Comprendez my colloquialism?

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A few weeks ago I overheard some of the other mothers outside my daughter’s dance class talking about email etiquette. One of them originally hails from Spain and was explaining to the others how it’s extremely impolite in her country to send an email that addresses someone only by their first name, and is not preceded by some kind of greeting. She went on to say that if such an email ever graces her inbox she feels very offended.

I’ve previously worked for an employer where almost the complete opposite of the situation the dance class mum described was true. There was an unspoken rule that one should most certainly not address either their superiors or subordinates in an email with the greeting “hi”. “Hello” seemed much the same bag, and “dear” overly formal, so people tended to start an email only with someone’s first name. Thankfully our Spanish friend didn’t work at the same place.

Despite the language barriers, much politeness and common courtesy, such as please and thank you, is recognised the World over. Likewise, offensiveness and rudeness, in particular swear words, are pretty much universal. But with so many shades of grey in between nobody could be expected to know all such nuances.

Unfortunately low tolerance levels of such trivialities which are clearly not intended to insult are all too common. Take “pet” names for example. I don’t use them myself, certainly not with people outside my immediate family anyway. However, I know it’s quite common in other parts of the UK to call people “love”, “darling”, “duck” etc – even complete strangers. It doesn’t bother me and would completely pass me by as a pleasantry, but I remember talking to a friend years ago who got really offended by it. In fact she ended the conversation shouting “I’m nobody’s darling!”. To me this is going a step too far but I guess in this litigious society tribunal cases have been built on less.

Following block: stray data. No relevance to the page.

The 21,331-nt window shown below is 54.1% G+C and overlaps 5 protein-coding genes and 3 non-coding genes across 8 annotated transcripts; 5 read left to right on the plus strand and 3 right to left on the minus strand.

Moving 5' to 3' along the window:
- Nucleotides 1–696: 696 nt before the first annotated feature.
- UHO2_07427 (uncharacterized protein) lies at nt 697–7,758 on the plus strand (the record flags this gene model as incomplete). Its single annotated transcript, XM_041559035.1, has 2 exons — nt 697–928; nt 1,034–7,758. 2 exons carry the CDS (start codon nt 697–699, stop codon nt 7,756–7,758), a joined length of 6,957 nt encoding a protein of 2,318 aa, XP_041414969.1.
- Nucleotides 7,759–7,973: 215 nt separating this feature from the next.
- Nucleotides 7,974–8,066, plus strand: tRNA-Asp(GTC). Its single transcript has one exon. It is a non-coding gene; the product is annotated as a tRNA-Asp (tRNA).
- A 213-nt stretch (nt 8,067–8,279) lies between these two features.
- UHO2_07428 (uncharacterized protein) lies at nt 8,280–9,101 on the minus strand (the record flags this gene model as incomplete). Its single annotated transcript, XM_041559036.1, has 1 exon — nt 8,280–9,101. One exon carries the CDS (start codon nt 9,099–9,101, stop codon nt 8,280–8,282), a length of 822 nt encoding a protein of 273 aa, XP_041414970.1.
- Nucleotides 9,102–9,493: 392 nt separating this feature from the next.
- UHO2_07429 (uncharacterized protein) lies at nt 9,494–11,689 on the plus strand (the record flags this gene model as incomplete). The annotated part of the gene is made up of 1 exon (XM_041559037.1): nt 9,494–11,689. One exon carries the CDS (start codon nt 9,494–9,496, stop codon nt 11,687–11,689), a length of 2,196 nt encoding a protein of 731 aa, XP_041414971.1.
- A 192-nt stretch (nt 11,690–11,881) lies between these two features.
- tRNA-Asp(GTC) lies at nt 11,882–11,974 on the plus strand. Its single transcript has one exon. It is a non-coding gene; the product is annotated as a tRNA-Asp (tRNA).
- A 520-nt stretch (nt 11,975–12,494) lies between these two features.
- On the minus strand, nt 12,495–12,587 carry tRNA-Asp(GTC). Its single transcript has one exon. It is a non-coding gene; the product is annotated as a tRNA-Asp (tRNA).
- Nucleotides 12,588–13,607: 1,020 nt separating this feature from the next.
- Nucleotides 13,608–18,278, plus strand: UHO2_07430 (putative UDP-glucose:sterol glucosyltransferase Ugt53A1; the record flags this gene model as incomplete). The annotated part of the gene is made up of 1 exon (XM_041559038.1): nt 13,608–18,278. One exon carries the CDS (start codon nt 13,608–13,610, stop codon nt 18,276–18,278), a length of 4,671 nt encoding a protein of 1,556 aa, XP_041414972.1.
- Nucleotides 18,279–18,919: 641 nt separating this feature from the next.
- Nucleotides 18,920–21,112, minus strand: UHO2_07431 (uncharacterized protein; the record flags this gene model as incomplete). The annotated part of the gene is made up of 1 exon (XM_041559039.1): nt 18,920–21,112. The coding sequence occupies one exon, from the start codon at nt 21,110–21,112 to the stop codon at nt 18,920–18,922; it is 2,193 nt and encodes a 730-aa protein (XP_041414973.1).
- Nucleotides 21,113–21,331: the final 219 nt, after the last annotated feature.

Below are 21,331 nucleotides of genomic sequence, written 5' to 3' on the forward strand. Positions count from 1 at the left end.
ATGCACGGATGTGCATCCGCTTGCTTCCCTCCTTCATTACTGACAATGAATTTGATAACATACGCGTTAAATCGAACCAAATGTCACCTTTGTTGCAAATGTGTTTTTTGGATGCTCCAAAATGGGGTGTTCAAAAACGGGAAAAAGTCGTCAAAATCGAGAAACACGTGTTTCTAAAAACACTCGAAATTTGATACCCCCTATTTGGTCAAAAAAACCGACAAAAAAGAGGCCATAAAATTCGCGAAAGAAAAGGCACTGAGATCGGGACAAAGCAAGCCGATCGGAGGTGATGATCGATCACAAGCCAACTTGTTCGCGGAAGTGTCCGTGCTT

Of course it’s mainly a question of context and content (as well as culture). I recently discovered, much to my embarrassment, that phrases or sayings which seem utterly banal here, have a completely different meaning on the other side of the World. I don’t think I necessarily need to go that far to raise a few eyebrows with my accent or idioms, which outside the North East UK probably sound completely alien. If I thought I’d offended someone just by being myself I’d be horrified. But who then needs to change their outlook?

The majority of us do what is required to get along with others and avoid causing offence. None of us are socially infallible and thus all of us will trip up at some point. Cultural norms are important but so is tolerance. I guess we could all be, and use, a little more understanding. An unintentional cultural misstep and an actual offence are miles apart, and this difference needs to be accepted.

Image credit: personalitytutor.com

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5 thoughts on “Comprendez my colloquialism?

  1. Pingback: Best Blogs 25 April 2014 | ChristopherinHR

  2. What a great post. I am always working on my cultural awareness (I’m from Denmark, but live in Ireland and work for a company with people from all across Europe). I find that if I’m unsure of what is expected of me, it helps to be up front about my cultural bias: “Just to let you know, I’m from the Nordics and we tend to be quite direct. I hope that’s okay, but please let me know if I’m being too direct.”

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